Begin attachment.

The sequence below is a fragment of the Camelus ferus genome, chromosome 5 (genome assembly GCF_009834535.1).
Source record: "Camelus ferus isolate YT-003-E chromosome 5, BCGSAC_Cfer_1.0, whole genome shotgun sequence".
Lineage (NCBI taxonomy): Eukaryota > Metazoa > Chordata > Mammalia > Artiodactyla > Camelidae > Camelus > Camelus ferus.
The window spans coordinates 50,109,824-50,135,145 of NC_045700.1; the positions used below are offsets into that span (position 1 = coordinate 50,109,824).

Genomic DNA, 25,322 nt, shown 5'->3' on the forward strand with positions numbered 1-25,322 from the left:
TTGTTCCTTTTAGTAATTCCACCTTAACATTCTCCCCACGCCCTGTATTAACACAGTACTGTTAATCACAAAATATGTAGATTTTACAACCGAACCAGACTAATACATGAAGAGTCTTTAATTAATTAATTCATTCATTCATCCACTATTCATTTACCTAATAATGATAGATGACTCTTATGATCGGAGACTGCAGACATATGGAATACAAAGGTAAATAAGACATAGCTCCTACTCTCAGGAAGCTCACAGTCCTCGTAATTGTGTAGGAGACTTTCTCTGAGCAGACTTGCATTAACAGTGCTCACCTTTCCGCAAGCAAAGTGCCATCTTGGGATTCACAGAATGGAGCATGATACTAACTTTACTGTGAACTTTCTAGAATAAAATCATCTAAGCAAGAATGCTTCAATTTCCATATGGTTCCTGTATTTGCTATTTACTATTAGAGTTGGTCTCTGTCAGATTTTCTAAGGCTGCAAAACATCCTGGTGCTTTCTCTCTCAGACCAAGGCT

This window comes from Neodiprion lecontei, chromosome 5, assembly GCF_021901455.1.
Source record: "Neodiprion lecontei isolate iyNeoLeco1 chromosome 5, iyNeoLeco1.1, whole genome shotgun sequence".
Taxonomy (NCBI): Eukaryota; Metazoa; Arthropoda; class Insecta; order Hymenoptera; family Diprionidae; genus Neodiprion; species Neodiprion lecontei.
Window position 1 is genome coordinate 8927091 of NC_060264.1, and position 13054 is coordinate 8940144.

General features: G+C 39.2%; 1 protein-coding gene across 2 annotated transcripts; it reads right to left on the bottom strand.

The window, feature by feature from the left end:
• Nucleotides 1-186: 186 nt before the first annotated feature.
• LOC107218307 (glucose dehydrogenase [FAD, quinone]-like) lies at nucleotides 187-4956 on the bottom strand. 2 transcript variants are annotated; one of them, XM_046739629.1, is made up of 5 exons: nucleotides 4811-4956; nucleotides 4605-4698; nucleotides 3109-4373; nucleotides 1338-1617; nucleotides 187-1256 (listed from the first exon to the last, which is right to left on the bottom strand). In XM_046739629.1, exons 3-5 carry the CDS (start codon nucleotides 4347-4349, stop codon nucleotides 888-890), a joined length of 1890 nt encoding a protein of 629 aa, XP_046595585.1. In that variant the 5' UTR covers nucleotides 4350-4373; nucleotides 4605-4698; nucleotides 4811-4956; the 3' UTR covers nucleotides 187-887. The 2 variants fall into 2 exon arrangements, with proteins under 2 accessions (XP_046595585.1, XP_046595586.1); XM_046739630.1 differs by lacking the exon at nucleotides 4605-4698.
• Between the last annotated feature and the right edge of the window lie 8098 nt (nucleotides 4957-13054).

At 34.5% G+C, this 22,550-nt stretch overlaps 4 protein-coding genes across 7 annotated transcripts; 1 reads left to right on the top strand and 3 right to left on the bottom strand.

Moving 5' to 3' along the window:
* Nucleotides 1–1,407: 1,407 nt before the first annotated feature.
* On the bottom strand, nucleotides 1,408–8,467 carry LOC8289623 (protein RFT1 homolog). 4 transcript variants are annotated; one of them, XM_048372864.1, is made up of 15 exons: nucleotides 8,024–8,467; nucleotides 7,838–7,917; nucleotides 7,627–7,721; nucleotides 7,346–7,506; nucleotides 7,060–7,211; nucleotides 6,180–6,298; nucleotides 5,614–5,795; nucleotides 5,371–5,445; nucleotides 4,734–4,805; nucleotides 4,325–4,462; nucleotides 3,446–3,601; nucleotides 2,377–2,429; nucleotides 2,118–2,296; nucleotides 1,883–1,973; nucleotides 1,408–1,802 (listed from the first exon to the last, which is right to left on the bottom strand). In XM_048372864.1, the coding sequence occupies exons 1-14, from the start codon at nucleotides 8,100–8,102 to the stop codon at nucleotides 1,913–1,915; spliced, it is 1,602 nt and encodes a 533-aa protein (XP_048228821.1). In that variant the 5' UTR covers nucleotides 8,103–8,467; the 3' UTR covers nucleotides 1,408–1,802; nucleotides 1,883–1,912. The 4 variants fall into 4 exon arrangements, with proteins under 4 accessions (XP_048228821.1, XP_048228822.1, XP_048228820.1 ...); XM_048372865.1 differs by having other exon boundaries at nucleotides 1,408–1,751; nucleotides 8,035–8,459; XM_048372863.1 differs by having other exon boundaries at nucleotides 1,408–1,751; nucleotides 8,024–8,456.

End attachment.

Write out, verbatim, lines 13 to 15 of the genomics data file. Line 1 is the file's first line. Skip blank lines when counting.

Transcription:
• Nucleotides 1-186: 186 nt before the first annotated feature.
• LOC107218307 (glucose dehydrogenase [FAD, quinone]-like) lies at nucleotides 187-4956 on the bottom strand. 2 transcript variants are annotated; one of them, XM_046739629.1, is made up of 5 exons: nucleotides 4811-4956; nucleotides 4605-4698; nucleotides 3109-4373; nucleotides 1338-1617; nucleotides 187-1256 (listed from the first exon to the last, which is right to left on the bottom strand). In XM_046739629.1, exons 3-5 carry the CDS (start codon nucleotides 4347-4349, stop codon nucleotides 888-890), a joined length of 1890 nt encoding a protein of 629 aa, XP_046595585.1. In that variant the 5' UTR covers nucleotides 4350-4373; nucleotides 4605-4698; nucleotides 4811-4956; the 3' UTR covers nucleotides 187-887. The 2 variants fall into 2 exon arrangements, with proteins under 2 accessions (XP_046595585.1, XP_046595586.1); XM_046739630.1 differs by lacking the exon at nucleotides 4605-4698.
• Between the last annotated feature and the right edge of the window lie 8098 nt (nucleotides 4957-13054).